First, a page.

CHARLESTON – The new U.S. Attorney for the Southern District of West Virginia will not confirm nor deny a federal investigation into the state Supreme Court.
“Regarding various media reports concerning the West Virginia Supreme Court, in accordance with Department of Justice Policy, the United States will neither confirm nor deny the existence of an investigation,” Mike Stuart said in a statement.
Justice Allen Loughry made reference to a possible investigation Feb. 16 in a statement he released after being voted out as Chief Justice earlier in the day by the other justices.
“In 2016, I requested a federal investigation into certain practices and procedures within the Supreme Court,” Loughry said in his statement. “At the time, I was dismayed with those procedures and practices and felt that I had a legal and ethical obligation to contact federal authorities.”
He said he believes his actions were why he was voted out as Chief Justice. Loughry does remain a member of the court, and Margaret Workman will serve as Chief Justice through the end of 2018.
“In my opinion, the action taken by the court today is in response to my cooperation with federal authorities,” Loughry said in his statement. “I defer to the federal prosecutor’s office for more information.”
The change in leadership came just hours after a state Senator introduced a resolution asking the House of Delegates to look into impeaching Loughry.
“It’s time to begin what will be a very long process of restoring public respect for the Supreme Court,” Workman said in a Feb. 16 statement.
Earlier on Feb. 16, Sen. Richard Ojeda (D-Logan) introduced the resolution urging the House to “begin an investigation into potential impeachable offenses” by Loughry.
“Loughry oversaw the spending of hundreds of thousands of taxpayer dollars on office renovations at a time when the state was in a budget crisis,” the resolution states. “Loughry asserted through media interviews that he had little if any involvement with the decisions related to the office renovations.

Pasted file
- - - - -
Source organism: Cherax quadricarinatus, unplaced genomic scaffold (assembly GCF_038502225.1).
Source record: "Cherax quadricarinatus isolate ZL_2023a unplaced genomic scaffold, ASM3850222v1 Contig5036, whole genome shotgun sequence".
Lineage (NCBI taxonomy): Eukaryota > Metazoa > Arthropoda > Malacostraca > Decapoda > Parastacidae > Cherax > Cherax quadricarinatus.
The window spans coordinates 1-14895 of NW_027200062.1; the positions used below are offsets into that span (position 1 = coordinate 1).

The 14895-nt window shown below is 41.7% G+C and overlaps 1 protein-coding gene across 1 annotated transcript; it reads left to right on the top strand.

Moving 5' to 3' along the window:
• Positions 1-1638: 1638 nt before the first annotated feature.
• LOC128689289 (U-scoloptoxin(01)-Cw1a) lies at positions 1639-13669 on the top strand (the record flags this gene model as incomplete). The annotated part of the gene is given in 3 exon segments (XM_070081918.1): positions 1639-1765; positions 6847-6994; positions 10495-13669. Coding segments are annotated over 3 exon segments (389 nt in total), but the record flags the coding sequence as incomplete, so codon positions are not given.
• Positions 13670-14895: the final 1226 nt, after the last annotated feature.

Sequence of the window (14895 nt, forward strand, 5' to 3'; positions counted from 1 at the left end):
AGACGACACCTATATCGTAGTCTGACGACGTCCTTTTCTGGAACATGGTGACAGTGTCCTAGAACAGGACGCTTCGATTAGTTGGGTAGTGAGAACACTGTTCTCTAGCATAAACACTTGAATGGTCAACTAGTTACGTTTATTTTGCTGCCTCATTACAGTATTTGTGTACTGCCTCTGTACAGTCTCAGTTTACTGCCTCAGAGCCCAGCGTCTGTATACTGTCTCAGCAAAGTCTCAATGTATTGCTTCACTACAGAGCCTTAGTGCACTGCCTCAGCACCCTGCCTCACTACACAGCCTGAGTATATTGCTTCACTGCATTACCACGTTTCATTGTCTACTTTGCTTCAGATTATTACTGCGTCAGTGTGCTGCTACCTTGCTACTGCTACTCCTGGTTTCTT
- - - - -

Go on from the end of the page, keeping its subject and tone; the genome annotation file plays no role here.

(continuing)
“Loughry’s own emails and hand-drawn images recently released by the media through a Freedom of Information Act request show that he was intimately involved with the design and had full knowledge of the expenses associated with the renovation of his office.”
When asked for comment on the resolution, Loughry said he will continue to do his job.
“The Court continues its important work of deciding cases for the citizens of the state of West Virginia,” he said in a statement to The West Virginia Record. “I have previously explained my position as to the expenditures associated with the extensive remodeling of the first, third, and fourth floors of the East Wing of the Capitol.
I will continue to lead the Court in meeting its mission to administer justice for the people of the state.”
Ojeda’s resolution also mentions some of the expenses for Loughry’s office, including $32,000 for a couch and the custom-made wood floor medallion featuring each county set out in a different type of wood and Loughry’s home county set out in blue granite.
“Whereas, there is ample evidence to believe that an investigation into the conduct of Chief Justice Loughry is necessary to determine whether Chief Justice Loughry committed maladministration or neglect of duty in his oversight of the spending at the Supreme Court,” the resolution states. “An investigation by the House of Delegates could potentially lead to evidence that Chief Justice Loughry committed another impeachable offense set forth in … the West Virginia Constitution.”
It also urges the House to act swiftly “upon any credible evidence that Chief Justice Loughry committed an impeachable offense by beginning impeachment proceedings upon a finding of any credible evidence of maladministration, corruption, incompetency, gross immorality, neglect of duty, or any high crime or misdemeanor.”
The House of Delegates has the sole power of impeachment, according to the West Virginia Constitution.